This article is a general information sheet and should not be used or relied upon as professional advice. No liability can be accepted for any errors or omissions nor for any loss or damage arising from reliance upon any information herein. Always contact your financial adviser for specific and detailed advice. Errors and omissions excepted (E&OE)


a3_bOn 15 April 2016 the Commissioner for the South African Revenue Service (SARS) announced the due dates whereby employers are required to finalise and submit their annual and interim Employer Reconciliation declarations to SARS. The notice, published on 15 April 2016 in Government Gazette No. 39922, determines that:


  • the annual declarations for the period 1 March 2015 to 29 February 2016 are to be submitted by 31 May 2016; and
  • the interim declarations for the period 1 March 2016 to 31 August 2016 must be submitted by 31 October 2016.

The above declarations are done by way of completing and submitting the prescribed EMP501 form to SARS. The form comprises a summary and reconciliation of employers’ pay-as-you-earn obligations, skills development levies due and the unemployment insurance contributions paid or obligations incurred during the periods mentioned above. Completion of the annual Employer Reconciliation also allows the employer-taxpayer to generate an IRP5 certificate to be issued to each employee of the employer, used by him/her to complete their annual income tax returns.

The annual declarations deadline is especially looming. Every year, this deadline is one that many employers miss and it would therefore be prudent to take note of these deadlines now already and plan accordingly. The importance of the declarations, not only for use by SARS, should not be underestimated, also since the information captured here as part of the annual declaration will affect employees when submitting their annual income tax returns later this year.

Quite often, delays on employers’ part in completing the declarations (or even completing these inaccurately due to time constraints and leaving this task until too late) may lead to immense frustration on the part of employees. This since employees may then be either unable to complete income tax returns themselves (due to no IRP5 being captured by SARS), or in the case of inaccuracies on the reconciliation become embroiled in disputes with SARS due to the inaccurate information captured on the employees’ profiles. This will in turn lead to increased costs on the employees’ side to engage SARS to correct this (often through appointing a tax professional), as well as delays in any potential refunds due to them. All this as a direct result of the failure on the part of the employer-function tasked with attending to this statutory obligation in a timely and accurate function, which illustrates why meeting the above deadlines needs to be prioritised and taken extremely seriously.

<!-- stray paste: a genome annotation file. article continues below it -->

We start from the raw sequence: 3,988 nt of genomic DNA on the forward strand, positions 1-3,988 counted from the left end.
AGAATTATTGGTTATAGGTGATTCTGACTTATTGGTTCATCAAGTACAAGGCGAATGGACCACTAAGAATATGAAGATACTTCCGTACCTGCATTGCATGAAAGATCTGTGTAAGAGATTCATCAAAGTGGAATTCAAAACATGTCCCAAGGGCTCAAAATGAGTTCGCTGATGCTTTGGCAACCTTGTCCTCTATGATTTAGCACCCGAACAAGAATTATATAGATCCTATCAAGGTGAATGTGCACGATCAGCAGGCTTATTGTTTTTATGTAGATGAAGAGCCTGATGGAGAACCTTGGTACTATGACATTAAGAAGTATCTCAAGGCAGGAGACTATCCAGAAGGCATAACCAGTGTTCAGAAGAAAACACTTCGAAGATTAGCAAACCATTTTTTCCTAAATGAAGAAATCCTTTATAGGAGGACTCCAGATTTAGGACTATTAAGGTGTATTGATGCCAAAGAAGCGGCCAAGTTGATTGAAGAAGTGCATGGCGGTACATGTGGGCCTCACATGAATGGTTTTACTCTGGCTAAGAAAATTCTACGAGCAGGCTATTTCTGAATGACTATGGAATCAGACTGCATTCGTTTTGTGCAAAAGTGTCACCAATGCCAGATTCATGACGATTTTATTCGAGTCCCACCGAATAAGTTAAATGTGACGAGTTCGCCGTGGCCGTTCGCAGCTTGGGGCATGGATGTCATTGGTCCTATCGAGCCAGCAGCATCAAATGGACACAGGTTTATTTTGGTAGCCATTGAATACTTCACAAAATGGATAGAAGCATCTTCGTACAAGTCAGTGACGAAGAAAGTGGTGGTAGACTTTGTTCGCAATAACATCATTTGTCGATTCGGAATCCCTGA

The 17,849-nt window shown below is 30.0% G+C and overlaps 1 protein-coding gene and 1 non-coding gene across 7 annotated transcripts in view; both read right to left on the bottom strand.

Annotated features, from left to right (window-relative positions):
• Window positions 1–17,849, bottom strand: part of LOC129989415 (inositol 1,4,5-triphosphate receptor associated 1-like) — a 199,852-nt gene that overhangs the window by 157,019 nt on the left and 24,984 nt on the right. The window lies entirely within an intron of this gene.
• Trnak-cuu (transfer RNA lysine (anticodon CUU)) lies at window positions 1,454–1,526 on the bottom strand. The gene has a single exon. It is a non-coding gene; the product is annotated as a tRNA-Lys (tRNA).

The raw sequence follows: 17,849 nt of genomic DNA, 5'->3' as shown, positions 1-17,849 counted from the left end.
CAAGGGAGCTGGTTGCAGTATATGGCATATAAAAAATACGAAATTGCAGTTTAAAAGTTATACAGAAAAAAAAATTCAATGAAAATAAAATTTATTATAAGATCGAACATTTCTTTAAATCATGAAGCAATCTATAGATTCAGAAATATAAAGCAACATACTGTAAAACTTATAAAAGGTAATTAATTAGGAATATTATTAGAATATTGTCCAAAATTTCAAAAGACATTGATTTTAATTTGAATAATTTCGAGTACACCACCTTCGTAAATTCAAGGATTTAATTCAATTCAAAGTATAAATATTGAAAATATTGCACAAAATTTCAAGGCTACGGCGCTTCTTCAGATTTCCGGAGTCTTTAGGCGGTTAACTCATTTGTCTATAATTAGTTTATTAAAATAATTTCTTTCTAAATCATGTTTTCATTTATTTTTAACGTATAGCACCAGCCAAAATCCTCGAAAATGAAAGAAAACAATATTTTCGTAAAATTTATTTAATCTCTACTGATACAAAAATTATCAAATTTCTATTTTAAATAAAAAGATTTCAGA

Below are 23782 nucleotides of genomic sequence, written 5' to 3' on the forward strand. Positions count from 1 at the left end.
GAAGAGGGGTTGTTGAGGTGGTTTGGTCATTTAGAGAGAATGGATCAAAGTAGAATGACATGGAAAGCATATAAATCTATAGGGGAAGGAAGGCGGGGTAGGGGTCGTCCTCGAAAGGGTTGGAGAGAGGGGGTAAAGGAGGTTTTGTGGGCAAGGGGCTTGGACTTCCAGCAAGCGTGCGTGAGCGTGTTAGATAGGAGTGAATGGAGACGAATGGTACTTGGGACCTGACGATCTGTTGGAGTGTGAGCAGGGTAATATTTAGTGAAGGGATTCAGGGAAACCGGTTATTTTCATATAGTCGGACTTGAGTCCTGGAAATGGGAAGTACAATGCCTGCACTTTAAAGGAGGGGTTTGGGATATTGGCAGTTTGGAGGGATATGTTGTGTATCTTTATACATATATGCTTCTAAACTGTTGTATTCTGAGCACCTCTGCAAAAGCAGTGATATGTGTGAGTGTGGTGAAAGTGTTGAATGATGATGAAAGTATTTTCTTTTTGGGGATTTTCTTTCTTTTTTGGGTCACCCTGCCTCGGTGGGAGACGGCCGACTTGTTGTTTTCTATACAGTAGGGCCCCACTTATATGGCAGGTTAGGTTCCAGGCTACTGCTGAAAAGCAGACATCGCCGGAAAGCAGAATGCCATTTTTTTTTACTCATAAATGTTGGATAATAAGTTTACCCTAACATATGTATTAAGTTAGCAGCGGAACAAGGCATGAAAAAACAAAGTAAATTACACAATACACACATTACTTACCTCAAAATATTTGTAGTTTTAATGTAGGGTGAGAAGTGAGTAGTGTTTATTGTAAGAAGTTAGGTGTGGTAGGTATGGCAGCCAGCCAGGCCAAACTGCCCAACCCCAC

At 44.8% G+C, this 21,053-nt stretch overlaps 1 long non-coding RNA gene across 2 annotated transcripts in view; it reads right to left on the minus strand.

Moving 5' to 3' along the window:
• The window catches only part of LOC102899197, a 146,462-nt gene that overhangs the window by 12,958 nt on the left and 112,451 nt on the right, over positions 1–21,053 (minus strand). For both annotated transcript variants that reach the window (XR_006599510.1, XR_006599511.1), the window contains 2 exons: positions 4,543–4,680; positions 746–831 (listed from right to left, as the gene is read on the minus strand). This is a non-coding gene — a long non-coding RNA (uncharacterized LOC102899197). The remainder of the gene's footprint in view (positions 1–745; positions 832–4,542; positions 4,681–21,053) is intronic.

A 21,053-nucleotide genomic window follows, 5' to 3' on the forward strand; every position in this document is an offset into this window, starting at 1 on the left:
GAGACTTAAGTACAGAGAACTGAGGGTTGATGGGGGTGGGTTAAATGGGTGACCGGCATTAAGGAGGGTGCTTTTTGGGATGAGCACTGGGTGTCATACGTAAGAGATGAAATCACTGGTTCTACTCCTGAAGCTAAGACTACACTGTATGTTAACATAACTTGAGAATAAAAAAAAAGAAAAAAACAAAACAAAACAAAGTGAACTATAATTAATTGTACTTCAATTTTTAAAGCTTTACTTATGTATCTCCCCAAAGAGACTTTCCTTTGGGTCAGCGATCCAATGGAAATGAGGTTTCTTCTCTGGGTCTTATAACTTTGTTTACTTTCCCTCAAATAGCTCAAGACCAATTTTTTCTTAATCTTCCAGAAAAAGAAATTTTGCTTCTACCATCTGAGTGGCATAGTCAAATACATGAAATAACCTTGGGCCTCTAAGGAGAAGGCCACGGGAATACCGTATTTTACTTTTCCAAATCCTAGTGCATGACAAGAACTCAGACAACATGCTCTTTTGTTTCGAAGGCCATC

This article is a general information sheet and should not be used or relied upon as professional advice. No liability can be accepted for any errors or omissions nor for any loss or damage arising from reliance upon any information herein. Always contact your financial adviser for specific and detailed advice. Errors and omissions excepted (E&OE)


The ‘pay now, argue later’ rule contained in section 164 of the Tax Administration Act, 28 of 2011, requires taxpayers to pay any tax debts due in terms of an assessment, irrespective thereof that the assessment in question may be disputed by the taxpayer. In other words – and as the name suggests – even where SARS has issued a taxpayer with an assessment in error, a taxpayer is still required to pay the tax reflected in that assessment irrespective, and will have to claim a refund for that amount only once the error has been corrected. This is obviously quite onerous to taxpayers, and may adversely affect cash flows even where a taxpayer is at no fault whatsoever, or where there is a misunderstanding of the relevant facts on SARS’ side.